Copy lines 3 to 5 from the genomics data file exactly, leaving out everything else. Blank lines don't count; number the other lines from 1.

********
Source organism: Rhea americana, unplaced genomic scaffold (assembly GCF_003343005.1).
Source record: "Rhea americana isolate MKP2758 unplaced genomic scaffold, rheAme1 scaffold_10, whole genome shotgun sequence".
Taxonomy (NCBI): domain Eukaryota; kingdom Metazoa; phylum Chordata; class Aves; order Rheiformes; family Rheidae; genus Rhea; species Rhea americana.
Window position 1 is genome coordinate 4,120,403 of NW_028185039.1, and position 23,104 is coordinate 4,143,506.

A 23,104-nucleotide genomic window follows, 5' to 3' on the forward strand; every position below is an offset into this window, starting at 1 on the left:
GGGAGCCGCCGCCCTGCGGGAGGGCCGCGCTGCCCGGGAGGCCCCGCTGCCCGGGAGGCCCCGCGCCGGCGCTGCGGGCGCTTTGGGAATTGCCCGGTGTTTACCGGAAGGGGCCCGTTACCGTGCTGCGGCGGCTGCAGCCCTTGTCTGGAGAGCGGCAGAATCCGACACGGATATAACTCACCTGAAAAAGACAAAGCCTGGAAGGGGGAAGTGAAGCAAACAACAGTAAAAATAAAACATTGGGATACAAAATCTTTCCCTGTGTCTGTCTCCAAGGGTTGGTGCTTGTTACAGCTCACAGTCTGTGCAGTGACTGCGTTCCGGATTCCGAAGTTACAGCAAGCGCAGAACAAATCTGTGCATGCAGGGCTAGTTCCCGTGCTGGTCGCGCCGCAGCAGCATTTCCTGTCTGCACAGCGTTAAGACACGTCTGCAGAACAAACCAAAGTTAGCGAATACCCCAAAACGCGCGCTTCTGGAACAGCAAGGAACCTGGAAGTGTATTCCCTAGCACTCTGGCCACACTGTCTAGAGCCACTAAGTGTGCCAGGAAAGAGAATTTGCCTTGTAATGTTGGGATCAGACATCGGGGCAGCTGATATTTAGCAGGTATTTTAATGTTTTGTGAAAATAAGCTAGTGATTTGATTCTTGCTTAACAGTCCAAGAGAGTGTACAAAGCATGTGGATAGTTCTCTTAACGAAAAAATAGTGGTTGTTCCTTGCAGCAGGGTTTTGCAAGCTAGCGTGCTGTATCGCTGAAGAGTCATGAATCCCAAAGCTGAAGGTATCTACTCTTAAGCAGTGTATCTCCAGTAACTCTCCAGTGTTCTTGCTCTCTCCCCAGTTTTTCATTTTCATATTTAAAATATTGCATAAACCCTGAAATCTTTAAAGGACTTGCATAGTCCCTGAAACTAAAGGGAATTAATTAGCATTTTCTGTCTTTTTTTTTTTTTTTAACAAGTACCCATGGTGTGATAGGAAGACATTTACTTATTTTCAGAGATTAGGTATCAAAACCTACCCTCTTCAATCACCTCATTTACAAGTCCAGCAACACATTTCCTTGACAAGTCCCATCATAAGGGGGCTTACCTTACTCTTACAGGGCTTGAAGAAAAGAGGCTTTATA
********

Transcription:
Taxonomy (NCBI): domain Eukaryota; kingdom Metazoa; phylum Chordata; class Aves; order Rheiformes; family Rheidae; genus Rhea; species Rhea americana.
Window position 1 is genome coordinate 4,120,403 of NW_028185039.1, and position 23,104 is coordinate 4,143,506.

A 23,104-nucleotide genomic window follows, 5' to 3' on the forward strand; every position below is an offset into this window, starting at 1 on the left: